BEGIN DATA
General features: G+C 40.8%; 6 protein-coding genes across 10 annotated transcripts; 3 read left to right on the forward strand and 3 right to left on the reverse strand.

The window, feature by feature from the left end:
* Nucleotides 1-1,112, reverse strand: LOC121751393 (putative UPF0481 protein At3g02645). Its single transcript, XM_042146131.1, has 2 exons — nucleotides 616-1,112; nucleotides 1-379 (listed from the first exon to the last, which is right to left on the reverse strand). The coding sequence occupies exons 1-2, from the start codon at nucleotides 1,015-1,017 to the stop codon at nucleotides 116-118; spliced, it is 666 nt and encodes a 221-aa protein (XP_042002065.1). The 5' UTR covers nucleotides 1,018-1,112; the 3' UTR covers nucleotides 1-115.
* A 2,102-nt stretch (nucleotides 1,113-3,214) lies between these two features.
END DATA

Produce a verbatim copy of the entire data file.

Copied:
General features: G+C 40.8%; 6 protein-coding genes across 10 annotated transcripts; 3 read left to right on the forward strand and 3 right to left on the reverse strand.

The window, feature by feature from the left end:
* Nucleotides 1-1,112, reverse strand: LOC121751393 (putative UPF0481 protein At3g02645). Its single transcript, XM_042146131.1, has 2 exons — nucleotides 616-1,112; nucleotides 1-379 (listed from the first exon to the last, which is right to left on the reverse strand). The coding sequence occupies exons 1-2, from the start codon at nucleotides 1,015-1,017 to the stop codon at nucleotides 116-118; spliced, it is 666 nt and encodes a 221-aa protein (XP_042002065.1). The 5' UTR covers nucleotides 1,018-1,112; the 3' UTR covers nucleotides 1-115.
* A 2,102-nt stretch (nucleotides 1,113-3,214) lies between these two features.